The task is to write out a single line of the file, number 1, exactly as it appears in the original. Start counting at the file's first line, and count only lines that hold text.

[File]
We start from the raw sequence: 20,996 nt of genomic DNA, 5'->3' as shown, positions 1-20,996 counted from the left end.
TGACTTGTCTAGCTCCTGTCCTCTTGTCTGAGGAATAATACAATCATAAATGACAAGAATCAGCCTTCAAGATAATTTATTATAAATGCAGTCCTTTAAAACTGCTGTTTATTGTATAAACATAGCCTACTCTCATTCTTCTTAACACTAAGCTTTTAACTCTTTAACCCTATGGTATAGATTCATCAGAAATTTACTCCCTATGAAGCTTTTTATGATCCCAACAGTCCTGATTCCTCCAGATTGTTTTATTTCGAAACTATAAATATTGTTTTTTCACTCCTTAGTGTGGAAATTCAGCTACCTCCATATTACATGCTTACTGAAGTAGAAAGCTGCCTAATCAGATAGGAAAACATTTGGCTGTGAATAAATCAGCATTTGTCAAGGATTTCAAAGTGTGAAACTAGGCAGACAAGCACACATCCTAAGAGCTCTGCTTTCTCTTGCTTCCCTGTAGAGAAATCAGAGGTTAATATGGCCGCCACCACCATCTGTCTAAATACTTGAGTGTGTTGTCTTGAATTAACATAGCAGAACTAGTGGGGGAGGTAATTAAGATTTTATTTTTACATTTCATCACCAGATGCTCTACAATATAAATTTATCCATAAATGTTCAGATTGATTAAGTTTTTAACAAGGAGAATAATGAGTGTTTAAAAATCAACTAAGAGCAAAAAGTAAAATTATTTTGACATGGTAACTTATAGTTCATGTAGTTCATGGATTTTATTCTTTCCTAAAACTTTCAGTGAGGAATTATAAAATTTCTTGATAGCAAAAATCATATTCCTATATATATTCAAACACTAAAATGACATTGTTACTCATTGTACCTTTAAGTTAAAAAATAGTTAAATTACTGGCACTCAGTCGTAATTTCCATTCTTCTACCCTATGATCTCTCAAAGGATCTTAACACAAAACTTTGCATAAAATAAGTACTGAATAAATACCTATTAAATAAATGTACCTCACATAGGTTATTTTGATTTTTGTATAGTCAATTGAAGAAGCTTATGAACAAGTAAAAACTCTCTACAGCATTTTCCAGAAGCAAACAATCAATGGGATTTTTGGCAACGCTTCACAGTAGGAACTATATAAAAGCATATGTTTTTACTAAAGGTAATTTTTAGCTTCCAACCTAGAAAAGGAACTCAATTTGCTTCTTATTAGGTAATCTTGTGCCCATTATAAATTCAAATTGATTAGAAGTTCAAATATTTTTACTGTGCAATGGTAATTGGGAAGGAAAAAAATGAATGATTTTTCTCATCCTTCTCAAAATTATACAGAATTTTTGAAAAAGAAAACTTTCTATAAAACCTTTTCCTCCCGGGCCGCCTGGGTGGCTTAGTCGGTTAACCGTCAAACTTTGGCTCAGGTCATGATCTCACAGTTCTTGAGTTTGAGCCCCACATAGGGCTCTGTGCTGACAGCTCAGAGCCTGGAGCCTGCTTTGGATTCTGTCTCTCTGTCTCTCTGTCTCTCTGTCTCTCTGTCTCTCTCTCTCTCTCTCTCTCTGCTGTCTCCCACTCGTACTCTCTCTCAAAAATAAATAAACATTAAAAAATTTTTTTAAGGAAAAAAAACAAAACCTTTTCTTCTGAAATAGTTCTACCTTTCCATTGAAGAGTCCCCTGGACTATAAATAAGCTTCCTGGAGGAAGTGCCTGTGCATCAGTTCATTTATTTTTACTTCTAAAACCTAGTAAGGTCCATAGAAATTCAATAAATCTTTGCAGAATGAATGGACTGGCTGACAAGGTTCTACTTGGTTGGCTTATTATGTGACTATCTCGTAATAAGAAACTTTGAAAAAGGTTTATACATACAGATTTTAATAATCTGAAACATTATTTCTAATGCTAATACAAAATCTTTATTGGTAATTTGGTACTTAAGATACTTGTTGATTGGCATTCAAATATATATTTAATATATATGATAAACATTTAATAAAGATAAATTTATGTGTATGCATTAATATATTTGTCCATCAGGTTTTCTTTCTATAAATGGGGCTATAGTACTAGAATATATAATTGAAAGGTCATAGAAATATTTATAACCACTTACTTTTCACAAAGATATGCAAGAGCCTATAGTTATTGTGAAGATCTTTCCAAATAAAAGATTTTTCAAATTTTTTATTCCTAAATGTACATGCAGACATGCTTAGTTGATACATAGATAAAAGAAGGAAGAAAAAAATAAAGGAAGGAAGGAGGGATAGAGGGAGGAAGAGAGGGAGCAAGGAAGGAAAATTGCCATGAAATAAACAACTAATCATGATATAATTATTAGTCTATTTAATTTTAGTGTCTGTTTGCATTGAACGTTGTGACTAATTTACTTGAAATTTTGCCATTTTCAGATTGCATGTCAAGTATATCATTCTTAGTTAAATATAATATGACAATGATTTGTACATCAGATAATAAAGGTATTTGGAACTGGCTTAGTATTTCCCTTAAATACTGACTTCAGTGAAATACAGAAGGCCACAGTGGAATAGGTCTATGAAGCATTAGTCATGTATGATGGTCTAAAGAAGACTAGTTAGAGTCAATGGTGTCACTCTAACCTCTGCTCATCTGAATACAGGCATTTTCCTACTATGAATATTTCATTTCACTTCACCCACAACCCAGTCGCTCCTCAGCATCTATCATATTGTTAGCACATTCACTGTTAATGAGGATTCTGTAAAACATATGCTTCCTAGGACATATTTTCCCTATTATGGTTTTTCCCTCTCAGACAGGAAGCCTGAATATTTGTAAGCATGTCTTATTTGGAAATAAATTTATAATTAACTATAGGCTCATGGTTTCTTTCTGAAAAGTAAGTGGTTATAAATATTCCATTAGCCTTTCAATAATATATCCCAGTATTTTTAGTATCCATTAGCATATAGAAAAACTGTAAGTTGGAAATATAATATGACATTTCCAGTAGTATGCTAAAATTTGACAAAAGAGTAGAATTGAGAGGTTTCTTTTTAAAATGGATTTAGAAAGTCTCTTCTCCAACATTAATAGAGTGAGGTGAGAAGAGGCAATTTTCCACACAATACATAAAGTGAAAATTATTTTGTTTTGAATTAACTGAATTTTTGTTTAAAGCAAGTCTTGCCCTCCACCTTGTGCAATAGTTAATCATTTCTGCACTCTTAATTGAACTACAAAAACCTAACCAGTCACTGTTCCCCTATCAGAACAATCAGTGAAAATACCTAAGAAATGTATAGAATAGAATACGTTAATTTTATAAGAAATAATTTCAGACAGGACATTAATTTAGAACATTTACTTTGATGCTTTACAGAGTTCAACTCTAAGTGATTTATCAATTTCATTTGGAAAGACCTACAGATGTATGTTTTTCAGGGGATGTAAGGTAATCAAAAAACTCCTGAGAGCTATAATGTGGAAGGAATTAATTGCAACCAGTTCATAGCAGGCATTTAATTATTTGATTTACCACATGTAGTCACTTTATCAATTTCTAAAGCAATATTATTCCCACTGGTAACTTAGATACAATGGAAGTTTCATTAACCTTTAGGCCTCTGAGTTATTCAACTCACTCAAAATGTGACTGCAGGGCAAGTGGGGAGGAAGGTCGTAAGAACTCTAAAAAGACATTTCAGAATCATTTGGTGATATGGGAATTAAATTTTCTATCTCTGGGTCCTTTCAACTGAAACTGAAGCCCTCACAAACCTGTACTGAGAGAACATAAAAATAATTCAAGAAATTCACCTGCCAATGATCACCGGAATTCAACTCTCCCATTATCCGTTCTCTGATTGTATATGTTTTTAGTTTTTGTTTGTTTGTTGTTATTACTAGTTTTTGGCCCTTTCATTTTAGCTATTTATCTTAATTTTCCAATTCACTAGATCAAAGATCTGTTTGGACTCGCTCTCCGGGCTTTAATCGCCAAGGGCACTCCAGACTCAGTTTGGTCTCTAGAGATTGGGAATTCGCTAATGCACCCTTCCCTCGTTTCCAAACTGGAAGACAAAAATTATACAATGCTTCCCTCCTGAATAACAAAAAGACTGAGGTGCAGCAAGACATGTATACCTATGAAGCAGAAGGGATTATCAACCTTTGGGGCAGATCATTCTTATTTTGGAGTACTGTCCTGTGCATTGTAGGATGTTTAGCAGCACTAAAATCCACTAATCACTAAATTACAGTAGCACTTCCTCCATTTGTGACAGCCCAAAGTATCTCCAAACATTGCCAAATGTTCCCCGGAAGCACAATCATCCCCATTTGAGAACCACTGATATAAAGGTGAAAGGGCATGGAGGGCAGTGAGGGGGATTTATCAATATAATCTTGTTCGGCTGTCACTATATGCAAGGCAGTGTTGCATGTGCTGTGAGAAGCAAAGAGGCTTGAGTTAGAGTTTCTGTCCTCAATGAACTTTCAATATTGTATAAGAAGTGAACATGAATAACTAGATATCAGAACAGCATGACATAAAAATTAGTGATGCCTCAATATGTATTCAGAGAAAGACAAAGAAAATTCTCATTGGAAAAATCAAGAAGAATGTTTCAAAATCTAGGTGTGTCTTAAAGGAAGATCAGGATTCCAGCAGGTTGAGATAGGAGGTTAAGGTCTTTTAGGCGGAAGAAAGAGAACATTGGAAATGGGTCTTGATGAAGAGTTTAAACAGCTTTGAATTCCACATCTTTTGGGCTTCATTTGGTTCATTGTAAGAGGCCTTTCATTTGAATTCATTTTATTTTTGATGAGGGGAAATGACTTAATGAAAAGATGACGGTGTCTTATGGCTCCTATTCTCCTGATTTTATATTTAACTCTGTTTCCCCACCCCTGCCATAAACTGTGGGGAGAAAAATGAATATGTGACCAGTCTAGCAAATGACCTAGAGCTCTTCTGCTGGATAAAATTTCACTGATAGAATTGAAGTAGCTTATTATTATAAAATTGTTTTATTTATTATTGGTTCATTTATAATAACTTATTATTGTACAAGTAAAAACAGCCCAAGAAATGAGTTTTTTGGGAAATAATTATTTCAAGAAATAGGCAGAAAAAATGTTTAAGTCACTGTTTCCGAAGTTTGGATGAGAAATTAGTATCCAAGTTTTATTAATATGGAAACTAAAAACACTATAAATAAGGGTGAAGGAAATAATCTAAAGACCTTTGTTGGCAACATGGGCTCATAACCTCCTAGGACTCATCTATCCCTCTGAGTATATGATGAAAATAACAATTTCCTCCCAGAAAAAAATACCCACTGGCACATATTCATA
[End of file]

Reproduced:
We start from the raw sequence: 20,996 nt of genomic DNA, 5'->3' as shown, positions 1-20,996 counted from the left end.